3. Rod Dreher’s blog for The American Conservative, which keeps me abreast of what’s hot in the culture war camp. This is the kind of blog I’d like to have if I could work on it full time like Rod gets to do. Rod held the culture writer position at the Washington Times before I took it, which is how I got to know him. He bounced around various newsrooms for the next 15 or so years before deciding to move back to his Louisiana home and work for the TAC guys. Rod has this unusual mix of having very good insights on breaking news and pop culture soaked through with a Christian world view. There’s nothing out there quite like it. In his case, it’s an Eastern Orthodox Christian worldview, as Rod’s a former evangelical who’s crossed the Brosporus. He has fun with it too, such as a feature whereby readers send him photos from around the world of what they’re serving or eating for dinner that night. He got his blogging fame from his column at Beliefnet.com, which alone brought in 17 percent of that site’s traffic. Why Rod hasn’t been snapped up by the New York Times or Washington Post is a good question, as he out-writes anyone at those two publications. It does say something, alas, for the left-leaning bias of such publications that they can’t seem to get around to hiring a brilliant conservative like Rod. Of the blogs I’ve listed, Rod’s has the best army of commentators. He must monitor the comments tightly to fend off the trolls and it shows. There’s really good stuff in the comment sections and the things he writes about – ie the isolation of ghetto populations – is stuff I find nowhere else. Things I’d change? Wish Rod wouldn’t look down on his evangelical background, as what he is today was shaped by his evangelical conversion. Sort of wish he’d peruse media other than stuff published on the eastern seaboard (although I know he just ran something from the Indianapolis Star) and it’d be nice if he’d give a nod to his old stomping grounds at the WTimes.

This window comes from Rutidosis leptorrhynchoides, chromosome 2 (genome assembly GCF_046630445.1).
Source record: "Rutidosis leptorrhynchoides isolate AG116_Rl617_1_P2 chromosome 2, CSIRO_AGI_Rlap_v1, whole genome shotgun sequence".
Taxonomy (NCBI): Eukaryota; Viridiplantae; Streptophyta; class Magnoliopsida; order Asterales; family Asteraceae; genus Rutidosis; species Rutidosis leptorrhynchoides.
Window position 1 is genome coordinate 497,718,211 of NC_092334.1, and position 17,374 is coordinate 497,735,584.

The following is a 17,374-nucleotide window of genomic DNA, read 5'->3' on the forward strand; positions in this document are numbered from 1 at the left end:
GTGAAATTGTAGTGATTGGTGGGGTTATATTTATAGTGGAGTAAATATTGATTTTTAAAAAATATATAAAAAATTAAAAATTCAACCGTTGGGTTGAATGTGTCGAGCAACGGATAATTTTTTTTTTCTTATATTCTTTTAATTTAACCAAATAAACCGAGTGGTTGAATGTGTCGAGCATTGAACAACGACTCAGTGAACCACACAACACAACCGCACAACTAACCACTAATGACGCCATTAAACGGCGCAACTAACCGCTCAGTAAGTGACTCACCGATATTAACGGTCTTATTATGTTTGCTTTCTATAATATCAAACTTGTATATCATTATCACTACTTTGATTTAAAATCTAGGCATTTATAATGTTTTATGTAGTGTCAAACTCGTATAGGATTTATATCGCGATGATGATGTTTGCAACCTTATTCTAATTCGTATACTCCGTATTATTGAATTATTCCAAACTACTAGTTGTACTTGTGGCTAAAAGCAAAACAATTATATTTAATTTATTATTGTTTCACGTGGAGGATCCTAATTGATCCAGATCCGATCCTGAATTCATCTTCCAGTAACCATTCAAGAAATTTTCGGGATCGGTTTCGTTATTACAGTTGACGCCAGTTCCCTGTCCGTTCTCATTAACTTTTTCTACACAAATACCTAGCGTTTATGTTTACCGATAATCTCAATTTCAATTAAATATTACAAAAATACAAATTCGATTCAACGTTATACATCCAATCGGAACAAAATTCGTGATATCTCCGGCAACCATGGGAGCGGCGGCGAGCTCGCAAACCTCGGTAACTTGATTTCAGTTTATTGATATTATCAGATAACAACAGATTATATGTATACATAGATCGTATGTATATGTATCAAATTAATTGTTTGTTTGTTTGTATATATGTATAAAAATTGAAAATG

All three of these blogs offer content I could not hope to get on my own. Also note that the people who run all three of these blogs are men. It depresses me that I’ve yet to find similar blogs overseen by women. Christianity Today’s Hermeneutics blog is closest to intelligent commentary by spiritual women but there’s some major lacks there. I used to write for it, but pulled out partly because I was blogging for WaPo and they asked me to quit writing for other blogs. And partly because every time I wrote something remotely controversial, it was edited out. Two other women I know left it for similar reasons. There’s a different set of editors there now and the essays there are a lot edgier than when I wrote for them so hopefully change is possible there. I also follow FishbowlDC and mediabistro. These are journalist gossip blogs but if you’ve lived in DC as long as I have, you like to know who’s been hired where and who’s been dumped from what.I also follow Poynter.org, I get daily news feeds from the Washington Post and New York Times (which distressingly limits non-paying readers to only 10 reads a month), and I follow IJNet (International Journalists Network) as well as the Religion Newswriters Association and Religion News Service.